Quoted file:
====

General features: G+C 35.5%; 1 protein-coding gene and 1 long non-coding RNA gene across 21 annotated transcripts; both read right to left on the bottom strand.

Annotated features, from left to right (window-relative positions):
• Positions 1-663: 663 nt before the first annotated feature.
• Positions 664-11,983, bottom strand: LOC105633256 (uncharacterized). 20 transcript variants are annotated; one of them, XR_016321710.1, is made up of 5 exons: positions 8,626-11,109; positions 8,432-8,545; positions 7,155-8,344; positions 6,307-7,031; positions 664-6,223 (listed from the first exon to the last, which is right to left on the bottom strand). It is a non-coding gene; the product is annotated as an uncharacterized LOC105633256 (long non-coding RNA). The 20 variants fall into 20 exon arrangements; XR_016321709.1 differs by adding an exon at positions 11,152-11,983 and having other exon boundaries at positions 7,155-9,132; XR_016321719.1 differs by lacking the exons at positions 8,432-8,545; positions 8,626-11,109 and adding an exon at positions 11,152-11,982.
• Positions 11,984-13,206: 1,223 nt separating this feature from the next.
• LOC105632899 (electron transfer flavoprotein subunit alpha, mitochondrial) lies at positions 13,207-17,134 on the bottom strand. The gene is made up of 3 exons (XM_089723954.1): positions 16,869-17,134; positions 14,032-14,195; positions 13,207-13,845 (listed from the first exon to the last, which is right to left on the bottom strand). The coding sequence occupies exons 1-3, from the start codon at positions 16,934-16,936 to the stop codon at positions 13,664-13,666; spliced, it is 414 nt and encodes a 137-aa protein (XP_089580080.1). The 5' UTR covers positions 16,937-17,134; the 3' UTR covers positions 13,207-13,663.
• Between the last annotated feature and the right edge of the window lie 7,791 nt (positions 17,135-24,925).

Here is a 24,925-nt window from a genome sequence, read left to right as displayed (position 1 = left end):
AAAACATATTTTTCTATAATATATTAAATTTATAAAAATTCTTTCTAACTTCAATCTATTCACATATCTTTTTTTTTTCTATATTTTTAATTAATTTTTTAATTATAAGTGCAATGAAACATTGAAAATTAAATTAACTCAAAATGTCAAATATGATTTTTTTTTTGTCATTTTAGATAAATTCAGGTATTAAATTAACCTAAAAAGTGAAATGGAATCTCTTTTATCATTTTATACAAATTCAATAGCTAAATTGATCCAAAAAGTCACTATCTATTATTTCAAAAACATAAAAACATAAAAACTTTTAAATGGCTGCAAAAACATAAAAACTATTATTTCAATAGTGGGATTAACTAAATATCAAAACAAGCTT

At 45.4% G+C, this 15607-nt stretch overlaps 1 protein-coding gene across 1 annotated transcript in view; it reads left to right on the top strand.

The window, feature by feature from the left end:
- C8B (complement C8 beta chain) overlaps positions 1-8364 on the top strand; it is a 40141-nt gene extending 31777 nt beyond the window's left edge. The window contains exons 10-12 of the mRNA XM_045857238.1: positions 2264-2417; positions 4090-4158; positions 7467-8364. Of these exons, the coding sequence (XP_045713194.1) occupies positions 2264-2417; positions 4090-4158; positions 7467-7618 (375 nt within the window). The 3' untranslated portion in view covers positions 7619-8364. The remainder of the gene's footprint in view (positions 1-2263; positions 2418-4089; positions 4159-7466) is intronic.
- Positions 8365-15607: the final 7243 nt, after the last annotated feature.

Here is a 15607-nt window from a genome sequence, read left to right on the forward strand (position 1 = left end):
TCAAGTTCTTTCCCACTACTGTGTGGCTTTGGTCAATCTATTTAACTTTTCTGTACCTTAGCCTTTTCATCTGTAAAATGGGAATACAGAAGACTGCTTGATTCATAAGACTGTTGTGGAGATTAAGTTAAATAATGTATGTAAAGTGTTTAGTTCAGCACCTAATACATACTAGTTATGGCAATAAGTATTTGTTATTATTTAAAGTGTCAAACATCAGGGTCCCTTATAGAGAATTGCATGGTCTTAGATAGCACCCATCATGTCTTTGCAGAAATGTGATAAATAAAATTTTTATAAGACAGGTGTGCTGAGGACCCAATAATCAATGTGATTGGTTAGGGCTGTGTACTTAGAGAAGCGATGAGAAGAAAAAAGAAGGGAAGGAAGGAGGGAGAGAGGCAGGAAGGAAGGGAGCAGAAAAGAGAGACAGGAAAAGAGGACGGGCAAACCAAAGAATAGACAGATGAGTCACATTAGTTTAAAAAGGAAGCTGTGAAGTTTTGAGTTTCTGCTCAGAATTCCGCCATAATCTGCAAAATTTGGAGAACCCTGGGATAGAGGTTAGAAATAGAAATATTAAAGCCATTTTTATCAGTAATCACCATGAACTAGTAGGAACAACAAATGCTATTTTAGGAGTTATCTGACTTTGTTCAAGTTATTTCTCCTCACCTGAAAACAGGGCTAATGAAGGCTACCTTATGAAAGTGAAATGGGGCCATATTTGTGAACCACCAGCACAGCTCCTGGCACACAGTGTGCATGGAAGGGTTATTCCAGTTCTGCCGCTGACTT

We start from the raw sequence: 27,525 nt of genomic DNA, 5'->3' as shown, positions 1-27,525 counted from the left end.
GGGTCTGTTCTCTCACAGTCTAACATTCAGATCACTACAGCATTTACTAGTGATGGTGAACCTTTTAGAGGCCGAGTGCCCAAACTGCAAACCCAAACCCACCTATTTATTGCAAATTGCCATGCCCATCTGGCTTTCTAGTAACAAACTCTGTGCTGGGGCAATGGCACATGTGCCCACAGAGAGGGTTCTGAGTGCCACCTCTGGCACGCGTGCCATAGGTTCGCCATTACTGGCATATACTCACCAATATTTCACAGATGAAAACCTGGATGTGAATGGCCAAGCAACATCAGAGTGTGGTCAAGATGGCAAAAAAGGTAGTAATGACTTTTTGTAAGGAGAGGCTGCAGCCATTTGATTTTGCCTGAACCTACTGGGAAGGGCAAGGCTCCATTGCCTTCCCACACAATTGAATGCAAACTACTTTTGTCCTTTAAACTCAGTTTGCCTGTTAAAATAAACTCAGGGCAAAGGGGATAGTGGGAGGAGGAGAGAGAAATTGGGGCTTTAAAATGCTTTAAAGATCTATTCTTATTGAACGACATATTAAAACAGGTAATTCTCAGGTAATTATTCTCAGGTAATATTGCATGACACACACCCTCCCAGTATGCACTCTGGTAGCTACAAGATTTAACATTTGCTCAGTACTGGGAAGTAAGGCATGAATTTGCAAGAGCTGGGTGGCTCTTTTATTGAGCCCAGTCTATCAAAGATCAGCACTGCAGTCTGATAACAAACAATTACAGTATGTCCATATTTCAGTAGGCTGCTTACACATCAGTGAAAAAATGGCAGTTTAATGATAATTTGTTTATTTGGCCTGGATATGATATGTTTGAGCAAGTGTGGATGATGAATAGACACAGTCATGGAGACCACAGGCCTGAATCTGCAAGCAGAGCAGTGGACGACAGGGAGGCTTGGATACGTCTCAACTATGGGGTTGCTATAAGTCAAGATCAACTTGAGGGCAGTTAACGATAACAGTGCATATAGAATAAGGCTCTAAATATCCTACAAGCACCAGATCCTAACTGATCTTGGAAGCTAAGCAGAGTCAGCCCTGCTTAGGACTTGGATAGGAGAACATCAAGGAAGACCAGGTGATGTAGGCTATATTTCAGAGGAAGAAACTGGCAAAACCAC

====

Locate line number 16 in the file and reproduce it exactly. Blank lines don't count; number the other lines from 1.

We start from the raw sequence: 27,525 nt of genomic DNA, 5'->3' as shown, positions 1-27,525 counted from the left end.